Hit sitcom Roseanne has been axed by the US television network ABC over a joke lead actress Roseanne Barr made on Twitter which was subsequently declared racist by people. The joke was making racist remarks on former US President Barack Obama aide Valerie Jarett. Roseanne apologised to Jarret for what she called a bad joke.
"Muslim brotherhood & planet of the apes had a baby = vj," tweeted Barr, star of the newly revived ABC TV comedy "Roseanne." After a barrage of criticism on social media, Barr deleted the tweet, apologized and then said she was leaving Twitter.
"I apologize to Valerie Jarrett and to all Americans," Barr tweeted. "I am truly sorry for making a bad joke about her politics and her looks. I should have known better. Forgive me - my joke was in bad taste." "I apologize. I am now leaving Twitter," she said.
Hours after the controversy, Valerie Jarrett reacted on the racist joke made by Roseanne on her. During a show on MSNBC, she said, “I think we have to turn it into a teaching moment.”
“I’m fine. I’m worried about all the people out there who don’t have a circle of friends and followers who come right to their defense,” she added.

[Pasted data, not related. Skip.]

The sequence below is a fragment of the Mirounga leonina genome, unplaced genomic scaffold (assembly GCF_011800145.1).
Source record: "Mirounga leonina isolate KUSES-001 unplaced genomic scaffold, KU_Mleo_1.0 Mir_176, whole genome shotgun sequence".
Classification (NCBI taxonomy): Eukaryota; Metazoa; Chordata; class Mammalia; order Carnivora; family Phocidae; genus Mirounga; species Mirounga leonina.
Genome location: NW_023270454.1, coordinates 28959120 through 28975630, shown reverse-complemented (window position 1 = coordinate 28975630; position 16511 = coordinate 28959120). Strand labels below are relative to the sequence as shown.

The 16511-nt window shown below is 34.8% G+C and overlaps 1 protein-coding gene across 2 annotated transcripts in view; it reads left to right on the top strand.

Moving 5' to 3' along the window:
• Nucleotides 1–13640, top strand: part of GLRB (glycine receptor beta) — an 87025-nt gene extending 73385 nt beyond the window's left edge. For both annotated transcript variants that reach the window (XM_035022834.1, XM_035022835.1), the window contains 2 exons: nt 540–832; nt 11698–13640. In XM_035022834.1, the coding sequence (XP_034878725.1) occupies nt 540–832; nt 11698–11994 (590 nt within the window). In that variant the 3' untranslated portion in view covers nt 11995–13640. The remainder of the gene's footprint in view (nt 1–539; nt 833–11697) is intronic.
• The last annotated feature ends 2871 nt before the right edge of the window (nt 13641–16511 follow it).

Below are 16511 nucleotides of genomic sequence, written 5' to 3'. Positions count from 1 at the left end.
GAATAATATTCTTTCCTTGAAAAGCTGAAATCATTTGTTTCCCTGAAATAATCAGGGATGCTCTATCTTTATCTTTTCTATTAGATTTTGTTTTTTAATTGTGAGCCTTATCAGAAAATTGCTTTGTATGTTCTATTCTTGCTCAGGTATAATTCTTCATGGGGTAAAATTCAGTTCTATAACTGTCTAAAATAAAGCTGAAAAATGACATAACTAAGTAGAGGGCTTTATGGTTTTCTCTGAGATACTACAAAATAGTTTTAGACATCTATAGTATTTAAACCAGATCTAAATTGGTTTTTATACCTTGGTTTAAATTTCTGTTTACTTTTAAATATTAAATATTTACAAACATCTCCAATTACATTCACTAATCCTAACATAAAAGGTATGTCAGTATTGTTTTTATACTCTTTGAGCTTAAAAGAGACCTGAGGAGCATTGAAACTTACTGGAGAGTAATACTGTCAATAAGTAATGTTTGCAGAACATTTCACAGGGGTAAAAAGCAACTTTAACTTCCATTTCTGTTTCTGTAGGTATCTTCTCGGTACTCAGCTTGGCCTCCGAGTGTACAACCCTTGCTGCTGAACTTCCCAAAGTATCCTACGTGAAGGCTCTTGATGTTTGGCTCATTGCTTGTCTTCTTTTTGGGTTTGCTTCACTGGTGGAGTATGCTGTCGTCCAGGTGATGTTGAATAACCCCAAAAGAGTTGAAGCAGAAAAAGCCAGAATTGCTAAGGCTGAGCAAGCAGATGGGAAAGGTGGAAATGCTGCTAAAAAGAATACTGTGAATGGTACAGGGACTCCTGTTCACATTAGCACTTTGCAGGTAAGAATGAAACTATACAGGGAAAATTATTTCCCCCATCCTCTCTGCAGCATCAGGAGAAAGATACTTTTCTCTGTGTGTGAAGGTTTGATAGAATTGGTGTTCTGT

The mea culpa was not enough for ABC however, which issued a statement from its entertainment president Channing Dungey saying it was axing the hit show over Barr's "abhorrent, repugnant" tweet, which was "inconsistent with our values." Barr's 1988-97 hit show "Roseanne" returned to the air this year with her as a Trump-supporting character.
The show is a rare depiction of working-class life on US television and also of Trump supporters, who have been largely ignored by Hollywood.
Barr is also an outspoken backer of President Donald Trump in real life and frequently voices her support for him on Twitter.
The revival of "Roseanne" received good ratings and was recently renewed for a second season.
African-American comedian Wanda Sykes, a consulting producer on the comedy, announced Tuesday she would not be returning to the show.
Campaigns had also been launched on social media to pressure advertisers to drop their support for the sitcom.